Probate Section Report
by
Larry E. Ciesla

Judge Monaco attended the October meeting of the probate section for the purpose of introducing an alternative to the system currently being utilized in his division for holding probate case management conferences. We are all undoubtedly familiar with the present procedure whereby case management conferences are scheduled in all probate files commencing eight months from the date of issuance of letters of administration, continuing thereafter on a periodic basis until the file is closed. Perhaps the biggest problem with the current system is the amount of time and energy which must be expended by the probate staff attorney in fielding and sorting the various responses received from attorneys wishing to avoid appearing at the scheduled hearing (which, pursuant to an informal survey taken at the meeting, is fairly close to 100% of those who have received a notice of a CMC). Randy Childs, the staff attorney for Alachua County probates, indicated he will typically have one hundred or so files set for hearing each CMC day, and that he is usually tied up for five days prior to the CMC day in dealing with the various attorneys’ responses, status reports and requests for continuances. When you take into consideration the fact that Randy is responsible for two probate divisions in Alachua County, it is apparent that he ends up devoting a large percentage of his time solely in dealing with CMCs.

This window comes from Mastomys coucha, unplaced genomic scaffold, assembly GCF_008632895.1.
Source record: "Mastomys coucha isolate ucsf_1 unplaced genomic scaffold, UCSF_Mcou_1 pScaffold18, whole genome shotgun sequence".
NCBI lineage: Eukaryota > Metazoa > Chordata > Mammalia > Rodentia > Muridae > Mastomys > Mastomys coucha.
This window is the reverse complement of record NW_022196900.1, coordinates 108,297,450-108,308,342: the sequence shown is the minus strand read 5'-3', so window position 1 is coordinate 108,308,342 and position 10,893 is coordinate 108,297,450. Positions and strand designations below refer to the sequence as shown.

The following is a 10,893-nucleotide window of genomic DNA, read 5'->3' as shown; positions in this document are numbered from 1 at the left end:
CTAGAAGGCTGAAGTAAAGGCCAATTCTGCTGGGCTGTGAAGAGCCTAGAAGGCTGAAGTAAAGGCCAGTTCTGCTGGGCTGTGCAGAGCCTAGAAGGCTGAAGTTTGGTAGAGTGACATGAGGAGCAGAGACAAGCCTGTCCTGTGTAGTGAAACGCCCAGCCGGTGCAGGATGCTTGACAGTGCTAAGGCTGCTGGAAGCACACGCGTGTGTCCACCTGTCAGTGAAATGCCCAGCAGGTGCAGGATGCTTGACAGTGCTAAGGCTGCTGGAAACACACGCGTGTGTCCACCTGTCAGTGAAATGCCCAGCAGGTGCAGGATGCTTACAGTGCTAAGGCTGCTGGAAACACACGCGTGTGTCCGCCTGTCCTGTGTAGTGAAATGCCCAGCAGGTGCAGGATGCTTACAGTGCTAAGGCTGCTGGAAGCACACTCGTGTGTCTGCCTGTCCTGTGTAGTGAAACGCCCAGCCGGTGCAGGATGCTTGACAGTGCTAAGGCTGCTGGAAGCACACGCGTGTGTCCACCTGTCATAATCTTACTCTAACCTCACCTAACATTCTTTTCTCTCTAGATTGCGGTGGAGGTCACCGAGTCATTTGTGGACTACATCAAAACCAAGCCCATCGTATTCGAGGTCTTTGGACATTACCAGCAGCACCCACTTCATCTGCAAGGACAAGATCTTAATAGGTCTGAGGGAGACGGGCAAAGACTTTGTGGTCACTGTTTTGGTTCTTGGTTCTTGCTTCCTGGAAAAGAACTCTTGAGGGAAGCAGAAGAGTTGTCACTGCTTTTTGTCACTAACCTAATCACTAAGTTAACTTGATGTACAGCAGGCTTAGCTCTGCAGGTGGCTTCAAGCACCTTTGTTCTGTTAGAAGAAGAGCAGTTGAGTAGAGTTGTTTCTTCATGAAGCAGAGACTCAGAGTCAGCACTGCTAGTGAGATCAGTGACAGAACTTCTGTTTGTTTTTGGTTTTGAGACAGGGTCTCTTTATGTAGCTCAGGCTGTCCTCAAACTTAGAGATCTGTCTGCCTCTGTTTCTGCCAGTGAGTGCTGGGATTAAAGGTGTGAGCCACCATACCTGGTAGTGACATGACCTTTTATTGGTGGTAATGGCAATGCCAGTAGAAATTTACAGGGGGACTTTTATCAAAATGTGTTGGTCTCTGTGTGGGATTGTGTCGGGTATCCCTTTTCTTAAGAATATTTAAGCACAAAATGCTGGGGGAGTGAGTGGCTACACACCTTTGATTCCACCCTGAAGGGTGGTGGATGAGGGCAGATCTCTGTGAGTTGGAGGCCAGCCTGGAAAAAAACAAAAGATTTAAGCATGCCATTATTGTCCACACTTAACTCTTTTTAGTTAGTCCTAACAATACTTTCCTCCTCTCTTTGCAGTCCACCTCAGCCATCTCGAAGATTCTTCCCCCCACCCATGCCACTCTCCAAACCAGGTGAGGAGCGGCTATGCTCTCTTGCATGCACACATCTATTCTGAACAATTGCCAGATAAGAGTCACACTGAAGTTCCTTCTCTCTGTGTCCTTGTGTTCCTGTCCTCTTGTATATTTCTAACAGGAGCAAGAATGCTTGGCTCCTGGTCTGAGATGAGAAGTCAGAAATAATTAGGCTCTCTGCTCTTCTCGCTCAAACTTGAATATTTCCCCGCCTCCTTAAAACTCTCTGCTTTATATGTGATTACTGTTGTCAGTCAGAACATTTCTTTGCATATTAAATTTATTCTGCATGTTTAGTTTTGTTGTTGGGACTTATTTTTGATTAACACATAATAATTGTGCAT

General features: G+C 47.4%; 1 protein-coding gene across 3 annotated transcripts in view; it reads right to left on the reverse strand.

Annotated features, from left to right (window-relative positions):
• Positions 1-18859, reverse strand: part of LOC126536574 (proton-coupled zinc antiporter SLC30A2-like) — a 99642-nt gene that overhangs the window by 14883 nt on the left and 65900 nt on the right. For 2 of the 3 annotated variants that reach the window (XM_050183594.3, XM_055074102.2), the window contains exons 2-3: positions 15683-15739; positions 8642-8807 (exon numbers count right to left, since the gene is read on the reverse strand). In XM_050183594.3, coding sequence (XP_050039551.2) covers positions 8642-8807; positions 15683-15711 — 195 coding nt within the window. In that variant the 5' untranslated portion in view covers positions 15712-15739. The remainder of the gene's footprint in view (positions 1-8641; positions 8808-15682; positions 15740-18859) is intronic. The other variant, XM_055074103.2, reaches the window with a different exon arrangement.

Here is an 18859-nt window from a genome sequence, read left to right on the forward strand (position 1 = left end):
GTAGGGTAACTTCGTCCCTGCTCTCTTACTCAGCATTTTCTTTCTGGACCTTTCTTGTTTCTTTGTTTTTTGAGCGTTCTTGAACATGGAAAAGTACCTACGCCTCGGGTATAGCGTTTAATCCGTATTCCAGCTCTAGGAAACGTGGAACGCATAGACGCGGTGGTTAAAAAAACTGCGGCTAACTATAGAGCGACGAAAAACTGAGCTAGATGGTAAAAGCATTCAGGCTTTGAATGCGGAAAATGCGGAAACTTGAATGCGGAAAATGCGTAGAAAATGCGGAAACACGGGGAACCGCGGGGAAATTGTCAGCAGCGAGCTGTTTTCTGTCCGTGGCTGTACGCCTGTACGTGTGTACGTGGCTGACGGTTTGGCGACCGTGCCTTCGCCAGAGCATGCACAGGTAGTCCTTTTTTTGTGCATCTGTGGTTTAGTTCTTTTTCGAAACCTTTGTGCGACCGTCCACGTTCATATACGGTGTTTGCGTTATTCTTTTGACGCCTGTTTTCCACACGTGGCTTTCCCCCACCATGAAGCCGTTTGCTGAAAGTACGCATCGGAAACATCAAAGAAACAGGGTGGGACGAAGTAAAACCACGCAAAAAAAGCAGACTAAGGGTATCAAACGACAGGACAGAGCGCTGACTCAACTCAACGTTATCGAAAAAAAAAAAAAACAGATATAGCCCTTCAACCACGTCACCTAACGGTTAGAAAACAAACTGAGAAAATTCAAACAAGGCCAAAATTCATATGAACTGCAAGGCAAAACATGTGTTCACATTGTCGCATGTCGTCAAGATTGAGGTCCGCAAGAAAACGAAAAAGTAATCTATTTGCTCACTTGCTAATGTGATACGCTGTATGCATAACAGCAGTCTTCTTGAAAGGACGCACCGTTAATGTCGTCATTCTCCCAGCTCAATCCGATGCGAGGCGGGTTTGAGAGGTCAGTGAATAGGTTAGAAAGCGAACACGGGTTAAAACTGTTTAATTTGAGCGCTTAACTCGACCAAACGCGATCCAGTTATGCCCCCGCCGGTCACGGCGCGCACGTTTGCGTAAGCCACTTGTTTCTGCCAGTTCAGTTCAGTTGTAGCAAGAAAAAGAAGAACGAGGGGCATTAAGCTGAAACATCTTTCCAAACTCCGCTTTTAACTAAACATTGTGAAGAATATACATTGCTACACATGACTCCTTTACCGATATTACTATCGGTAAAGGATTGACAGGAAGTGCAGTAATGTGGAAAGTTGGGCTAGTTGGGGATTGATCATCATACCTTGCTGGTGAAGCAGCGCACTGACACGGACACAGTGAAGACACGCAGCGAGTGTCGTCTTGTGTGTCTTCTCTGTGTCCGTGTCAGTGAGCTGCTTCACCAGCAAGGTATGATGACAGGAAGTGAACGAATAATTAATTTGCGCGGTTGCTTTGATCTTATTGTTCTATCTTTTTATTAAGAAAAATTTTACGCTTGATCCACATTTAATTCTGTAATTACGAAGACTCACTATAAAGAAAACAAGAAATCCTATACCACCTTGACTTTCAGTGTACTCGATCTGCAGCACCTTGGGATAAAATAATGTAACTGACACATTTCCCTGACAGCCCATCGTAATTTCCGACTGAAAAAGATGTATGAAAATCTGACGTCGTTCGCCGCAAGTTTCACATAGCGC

Judge Monaco is proposing to institute a new procedure whereby in lieu of issuing an order scheduling a case management conference, he would issue an order requiring a status report, to be filed within fifteen days, failing which, sanctions would be considered. The status report would address those items listed in local Administrative Order Number 6.69(B)(2), which are likewise set forth in the standard form for order scheduling case management conference. Judge Monaco indicated that the goal would be to set for case management only those cases which truly require court involvement. Drafts of forms for the order requiring status report and status report were circulated at the meeting and are available from my office. Judge Monaco is asking for feedback from the probate bar, both as to the general framework and as to the specifics of the forms. Input can be emailed to Judge Monaco at tsm@circuit8.org. If the process proves successful, it is hoped that Judge Roundtree would come on board and adopt the same procedures for probate CMC.

The meeting next proceeding with a short discussion regarding the recent change in the law regarding the filing of the old Department of Revenue Form DR-301, known as the Preliminary Notice and Report, used of non-taxable estates of decedents who died prior to January 1, 2000. Under the new law, the Florida Department of Revenue will no longer be issuing Non- Taxable Certificates for persons dying prior to January 1, 2000. Instead, a Department of Revenue Form DR-312, known as the Affidavit of No Florida Estate Tax Due, should be recorded in the public records. A copy should not be sent to the Department of Revenue. Further information may be obtained from the Department’s web site, www.myflorida.com/dor.